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James Longley's 'Iraq in Fragments'

By Sharmeen Obaid-Chinoy

As a documentary filmmaker, I see film as a powerful tool for viscerally connecting audiences with subjects, empowering the voiceless, and immersing the viewer in worlds previously unseen—and in the process, inspiring dialogue and spurring social change. If there's one thing I have learned throughout my career, it is that this form of storytelling is enough to bring about transformation.

I deeply admire James Longley's Iraq in Fragments. Shot, directed and edited beautifully, this film tells the story of the US-instigated Iraq War in a unique and awe-inspiring manner. It humanizes the conflict by telling an alternative story that reflects more complexity than the average good guy/bad guy binary. The film reveals not only the soul of each person you see onscreen, but also the core of an issue that might otherwise be a mere headline or statistic.

Iraq in Fragments affords both an elegiac vision of Iraq, with images of broken dreams amid the razed landscapes, and a real portrait of life inside a war-torn nation, unraveling before your eyes. The film doesn't so much assume a particular point of view as it evinces an impressionistic means of storytelling. In my filmmaking, a story that inspires empathy with the characters is always an accurate reflection of their circumstances; the precision and style with which Longley does so, with his handheld technique, is true to the experiences of Iraqis during wartime: fragmented and shaken.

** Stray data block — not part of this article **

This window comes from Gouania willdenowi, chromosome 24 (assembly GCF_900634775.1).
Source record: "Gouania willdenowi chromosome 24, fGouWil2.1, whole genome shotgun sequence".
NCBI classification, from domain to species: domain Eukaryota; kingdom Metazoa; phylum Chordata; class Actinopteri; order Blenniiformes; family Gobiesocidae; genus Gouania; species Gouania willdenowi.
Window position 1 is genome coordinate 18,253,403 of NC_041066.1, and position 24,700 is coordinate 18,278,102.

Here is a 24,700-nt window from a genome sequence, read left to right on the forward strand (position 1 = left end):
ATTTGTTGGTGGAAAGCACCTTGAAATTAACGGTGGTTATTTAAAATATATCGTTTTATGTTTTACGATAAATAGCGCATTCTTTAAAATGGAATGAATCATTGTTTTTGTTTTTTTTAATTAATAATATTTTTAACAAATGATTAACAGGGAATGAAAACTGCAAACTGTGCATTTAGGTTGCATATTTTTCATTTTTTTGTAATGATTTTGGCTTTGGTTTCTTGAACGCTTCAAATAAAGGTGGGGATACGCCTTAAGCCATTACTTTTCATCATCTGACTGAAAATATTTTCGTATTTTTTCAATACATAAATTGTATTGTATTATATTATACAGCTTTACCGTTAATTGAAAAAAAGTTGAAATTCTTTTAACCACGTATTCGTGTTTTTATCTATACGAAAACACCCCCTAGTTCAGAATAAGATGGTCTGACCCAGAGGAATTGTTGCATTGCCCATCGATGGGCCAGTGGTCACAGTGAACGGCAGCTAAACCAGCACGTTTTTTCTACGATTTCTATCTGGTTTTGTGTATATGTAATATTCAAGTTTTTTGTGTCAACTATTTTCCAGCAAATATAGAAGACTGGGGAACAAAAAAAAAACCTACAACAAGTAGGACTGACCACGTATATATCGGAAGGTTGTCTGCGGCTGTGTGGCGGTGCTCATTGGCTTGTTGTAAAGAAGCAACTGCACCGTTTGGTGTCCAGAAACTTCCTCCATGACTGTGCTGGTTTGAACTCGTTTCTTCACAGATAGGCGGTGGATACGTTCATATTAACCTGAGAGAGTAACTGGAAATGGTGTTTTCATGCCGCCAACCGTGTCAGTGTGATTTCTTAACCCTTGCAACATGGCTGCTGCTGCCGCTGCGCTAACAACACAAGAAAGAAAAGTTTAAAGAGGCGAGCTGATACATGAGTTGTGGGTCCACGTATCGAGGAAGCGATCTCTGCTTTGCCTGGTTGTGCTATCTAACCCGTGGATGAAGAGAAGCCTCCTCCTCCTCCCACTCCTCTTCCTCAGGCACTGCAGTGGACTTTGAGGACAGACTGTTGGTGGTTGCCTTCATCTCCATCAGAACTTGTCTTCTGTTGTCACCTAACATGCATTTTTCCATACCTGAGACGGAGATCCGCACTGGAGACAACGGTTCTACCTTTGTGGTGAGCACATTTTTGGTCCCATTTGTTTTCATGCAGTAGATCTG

Iraq's story is best told through and by Iraqis. Our understanding of how they have come to relate to a conflict they did not ask for is expanded once we experience their psychological fragments, their testimonials, their predictions and their paranoia.

Documentarians may not have direct or immediate ability to restructure laws or improve social welfare, but immediate impact is not often the point. It is a slow process getting to know people—for filmmakers and for audiences. Longley doesn't take any dramatic shortcuts; he reveals the fragments of Iraq as they are, preserving their complexity and their truth.

True stories make you care about the characters and reveal the relevance and scale of the dilemma they hope to get you involved in. In this instance, Longley offers the hope of a new beginning. He captures the Iraqis' nervousness of what tomorrow may bring, be it tragedy or transformation. Their stories must be told.


Sharmeen Obadaid-Chinoy won Academy Awards for her documentary shorts Saving Face (co-directed by Daniel Junge) and The Girl in the River.